There’s a piece about a jobbing black actor dealing with his frustration that his white – tho outsider due to their artsiness/politics – theatrical peers don’t believe or understand the level of discrimination he deals with on a daily basis; there’s a piece – I think the best piece of writing about lower middle class life I’ve read since Keep the Aspidistra Flying slash my own work – about a high school teacher who escaped poverty through hard work and education reconnecting with his much younger, heroin addict musician brother, and how the escape they both sought from their childhood left one living a tiny – tho stable – life a short distance from where they grew up, while the other brother lost stability and Christian good behaviour, but found art and creativity and respect and jazz.

It’s a collection of evocative writing, of texts about sex and family, about grief and legacy and about race and racism and micro aggressions and macro aggressions, about work and about money, about alcohol and drugs and travel, about Europe and America, about Africa, about humanity, about life.

Honestly, it’s one of the best books I’ve ever read, certainly the best collection of short fiction, and I came away from it devastated, moved, overpowered. Baldwin was a superstar. I cannot recommend this highly enough. Find a copy.

I’m going to stick with Baldwin and move onto a novel, tho I will as sure as Fuck be continuing with his oeuvre once bookshops are open again and I can browse browse browse and find some more…

Just Above My Head

This was, simply, beautiful.

The novel opens with a man approaching fifty, thinking about his younger brother’s death two years before. Arthur Montana, the brother, was an international soul star who was found dead in the basement toilets of a London pub. Arthur was gay and this is what prompts the reminiscence: Hall (the narrator) is asked by his teenage son about Arthur’s sexuality, using a potent homophobic slur as he does so.

Hall – a progressive who is unashamed to tell his son that he himself had sex with men during his time as part of a colonial army in the Korean War – gently reprimands his son on the use of language and the judgement it implies, and recalls a recent chance meeting with Red, a childhood musical bandmate of his brother who is now a heroin addict, which leads him to think about Peanut, another member of their gospel group who was violently murdered by white supremacists while touring “the South”.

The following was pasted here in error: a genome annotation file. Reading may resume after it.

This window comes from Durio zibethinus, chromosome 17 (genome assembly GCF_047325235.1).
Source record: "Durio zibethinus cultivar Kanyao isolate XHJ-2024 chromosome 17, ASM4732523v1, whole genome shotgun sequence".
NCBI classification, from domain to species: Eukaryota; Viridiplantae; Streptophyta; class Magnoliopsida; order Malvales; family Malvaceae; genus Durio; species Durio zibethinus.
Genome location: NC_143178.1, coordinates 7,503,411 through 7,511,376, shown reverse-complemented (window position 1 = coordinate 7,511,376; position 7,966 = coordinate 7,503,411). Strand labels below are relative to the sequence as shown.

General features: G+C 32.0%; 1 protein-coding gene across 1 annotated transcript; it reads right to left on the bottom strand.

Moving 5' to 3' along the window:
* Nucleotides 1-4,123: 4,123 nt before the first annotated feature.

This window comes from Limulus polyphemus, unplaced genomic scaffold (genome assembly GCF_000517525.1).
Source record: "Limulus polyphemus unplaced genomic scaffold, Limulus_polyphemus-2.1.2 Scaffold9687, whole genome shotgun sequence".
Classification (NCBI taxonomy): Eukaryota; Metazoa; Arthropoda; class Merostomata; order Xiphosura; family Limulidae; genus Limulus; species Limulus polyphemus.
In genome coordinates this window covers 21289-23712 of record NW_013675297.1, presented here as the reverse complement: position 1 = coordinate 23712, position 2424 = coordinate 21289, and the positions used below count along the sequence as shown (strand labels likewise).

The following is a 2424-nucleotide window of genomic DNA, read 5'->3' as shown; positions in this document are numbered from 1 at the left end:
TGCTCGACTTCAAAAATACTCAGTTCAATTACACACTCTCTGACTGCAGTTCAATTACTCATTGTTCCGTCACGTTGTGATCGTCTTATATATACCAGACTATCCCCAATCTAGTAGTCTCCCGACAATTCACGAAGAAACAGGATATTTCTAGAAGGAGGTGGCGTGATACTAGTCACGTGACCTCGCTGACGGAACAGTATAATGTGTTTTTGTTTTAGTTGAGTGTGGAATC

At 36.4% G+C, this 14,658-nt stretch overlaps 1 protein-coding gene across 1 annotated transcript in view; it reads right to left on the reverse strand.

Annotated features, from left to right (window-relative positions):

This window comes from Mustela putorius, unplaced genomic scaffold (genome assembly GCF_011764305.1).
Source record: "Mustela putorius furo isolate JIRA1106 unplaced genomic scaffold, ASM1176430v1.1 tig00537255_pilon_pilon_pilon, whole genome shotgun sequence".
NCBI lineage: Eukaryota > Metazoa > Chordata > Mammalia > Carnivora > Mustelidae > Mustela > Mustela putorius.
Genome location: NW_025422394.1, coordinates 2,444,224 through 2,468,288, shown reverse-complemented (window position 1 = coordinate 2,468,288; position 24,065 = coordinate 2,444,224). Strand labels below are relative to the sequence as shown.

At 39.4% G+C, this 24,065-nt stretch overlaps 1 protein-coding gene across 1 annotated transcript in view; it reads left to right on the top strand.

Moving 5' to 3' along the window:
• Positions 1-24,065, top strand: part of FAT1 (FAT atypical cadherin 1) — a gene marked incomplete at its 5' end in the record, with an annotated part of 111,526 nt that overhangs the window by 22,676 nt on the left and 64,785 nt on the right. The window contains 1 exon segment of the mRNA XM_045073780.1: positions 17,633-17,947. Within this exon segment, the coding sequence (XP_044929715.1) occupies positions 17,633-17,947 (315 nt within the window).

This opening gives the reader a knowledge of when and how major deaths occur, as well as the names of significant lovers from both Arthur and Hall’s pasts, meaning that Baldwin subverts the novelistic standard of surprising with narrative, even when the novel is framed as memorialising. When we sink into nostalgia, it doesn’t happen in a linear way, and when we are inspired to do so, we often begin by remembering how things end.

The premise of the text is that Hall is writing down his memories of his brother’s and his own lives, their loves and the lives of people around them: a child evangelist with abusive parents; Arthur’s troubled, bisexual, first boyfriend; Hall’s wife, Ruth; Peanut (a pianist and civil rights activist); Sidney (a member of the Kingdom of Islam); and Martha, a girlfriend of Hall’s who leaves him for Sidney and a conversion to Islam.

There is Guy, a rich Frenchman and Arthur’s first white lover; there is Paul, the brothers’ father and a pianist with friends throughout the industry; there is the mother of the child evangelist who dies of a curable disease because she believes her daughter will heal her; there are rivals and colleagues, there are racists who are white supremacists and racists who think they’re not racist and there is music and sex, always music and sex, floating through the novel like joyful narcotics.

Baldwin’s writing is crisp and direct, sex is sensuous and passionate without being either pornographic or fantastical, and the way Baldwin’s characters speak and write about music is some of the greatest critical prose I’ve ever encountered.

I don’t want to sound hyperbolic, but it’s one of the most beautiful novels I’ve ever read: sometimes it’s very funny, sometimes it’s very fun, but it’s always human and humane and though – exactly like in One Day, When I Was Lost – Baldwin skips the textual evocation of Arthur becoming famous, and in fact we only ever get snippets and asides from the time between Arthur deciding to switch from gospel to soul in his mid-twenties and being a global smash hit pop sensation with substance abuse issues and (it’s implied) a very active sex life that never quite satisfies, fifteen years later.

Unlike the screenplay about Malcolm X, though, I wasn’t frustrated by the lack of evocation of Arthur Montana’s career. Baldwin’s novel is about Arthur discovering himself, coming to terms with his sexuality and his desire for fame: the main thread of the narrative doesn’t conclude when he “becomes a star”, but when he falls in love with a piano player he can collaborate with and move beyond the confines of faith-based Christian music.

It’s a stunning, incredible achievement and, like Going To See The Man, contained some of the greatest prose I’ve ever encountered.

It will still take me a few years, but I will read through Baldwin’s oeuvre, and I think I’ll be a better human for it.

Truly, one of the greatest writers in English of all time.


PS: If you’re a Mubi subscriber (which you should be), check out the “new” James Baldwin documentary, Meeting the Man: James Baldwin in Paris. is 10 years old! Celebrate by sharing this post – or others – with friends (if you have any), family (if you have any), lovers (which I presume you have because this website isn’t for children), or by donating to the site via the below link so that I can maybe take a day off work some time and enjoy being alive for a few hours.

2 comments on “James Baldwin Threeway

  1. Pingback: The Deptford Trilogy by Robertson Davies – Triumph Of The Now

  2. Pingback: The Evidence of Things Not Seen by James Baldwin – Triumph Of The Now